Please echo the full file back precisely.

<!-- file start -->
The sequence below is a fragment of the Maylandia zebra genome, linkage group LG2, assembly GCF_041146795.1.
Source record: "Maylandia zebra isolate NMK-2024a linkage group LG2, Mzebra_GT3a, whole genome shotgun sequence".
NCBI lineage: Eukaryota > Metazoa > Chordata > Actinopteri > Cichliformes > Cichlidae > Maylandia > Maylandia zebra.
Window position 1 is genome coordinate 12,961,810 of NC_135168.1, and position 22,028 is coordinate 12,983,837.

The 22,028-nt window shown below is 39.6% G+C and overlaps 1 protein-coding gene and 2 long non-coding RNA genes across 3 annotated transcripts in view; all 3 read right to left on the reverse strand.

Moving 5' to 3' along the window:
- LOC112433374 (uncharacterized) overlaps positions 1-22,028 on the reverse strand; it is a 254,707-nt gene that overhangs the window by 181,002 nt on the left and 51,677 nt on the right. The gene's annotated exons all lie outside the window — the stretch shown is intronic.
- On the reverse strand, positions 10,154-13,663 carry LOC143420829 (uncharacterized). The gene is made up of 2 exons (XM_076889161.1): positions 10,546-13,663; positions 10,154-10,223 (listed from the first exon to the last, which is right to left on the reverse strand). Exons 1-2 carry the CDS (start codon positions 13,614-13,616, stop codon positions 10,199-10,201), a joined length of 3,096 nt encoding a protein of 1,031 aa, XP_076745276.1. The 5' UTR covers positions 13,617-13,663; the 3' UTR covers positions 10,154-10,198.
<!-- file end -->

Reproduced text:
The sequence below is a fragment of the Maylandia zebra genome, linkage group LG2, assembly GCF_041146795.1.
Source record: "Maylandia zebra isolate NMK-2024a linkage group LG2, Mzebra_GT3a, whole genome shotgun sequence".
NCBI lineage: Eukaryota > Metazoa > Chordata > Actinopteri > Cichliformes > Cichlidae > Maylandia > Maylandia zebra.
Window position 1 is genome coordinate 12,961,810 of NC_135168.1, and position 22,028 is coordinate 12,983,837.

The 22,028-nt window shown below is 39.6% G+C and overlaps 1 protein-coding gene and 2 long non-coding RNA genes across 3 annotated transcripts in view; all 3 read right to left on the reverse strand.

Moving 5' to 3' along the window:
- LOC112433374 (uncharacterized) overlaps positions 1-22,028 on the reverse strand; it is a 254,707-nt gene that overhangs the window by 181,002 nt on the left and 51,677 nt on the right. The gene's annotated exons all lie outside the window — the stretch shown is intronic.
- On the reverse strand, positions 10,154-13,663 carry LOC143420829 (uncharacterized). The gene is made up of 2 exons (XM_076889161.1): positions 10,546-13,663; positions 10,154-10,223 (listed from the first exon to the last, which is right to left on the reverse strand). Exons 1-2 carry the CDS (start codon positions 13,614-13,616, stop codon positions 10,199-10,201), a joined length of 3,096 nt encoding a protein of 1,031 aa, XP_076745276.1. The 5' UTR covers positions 13,617-13,663; the 3' UTR covers positions 10,154-10,198.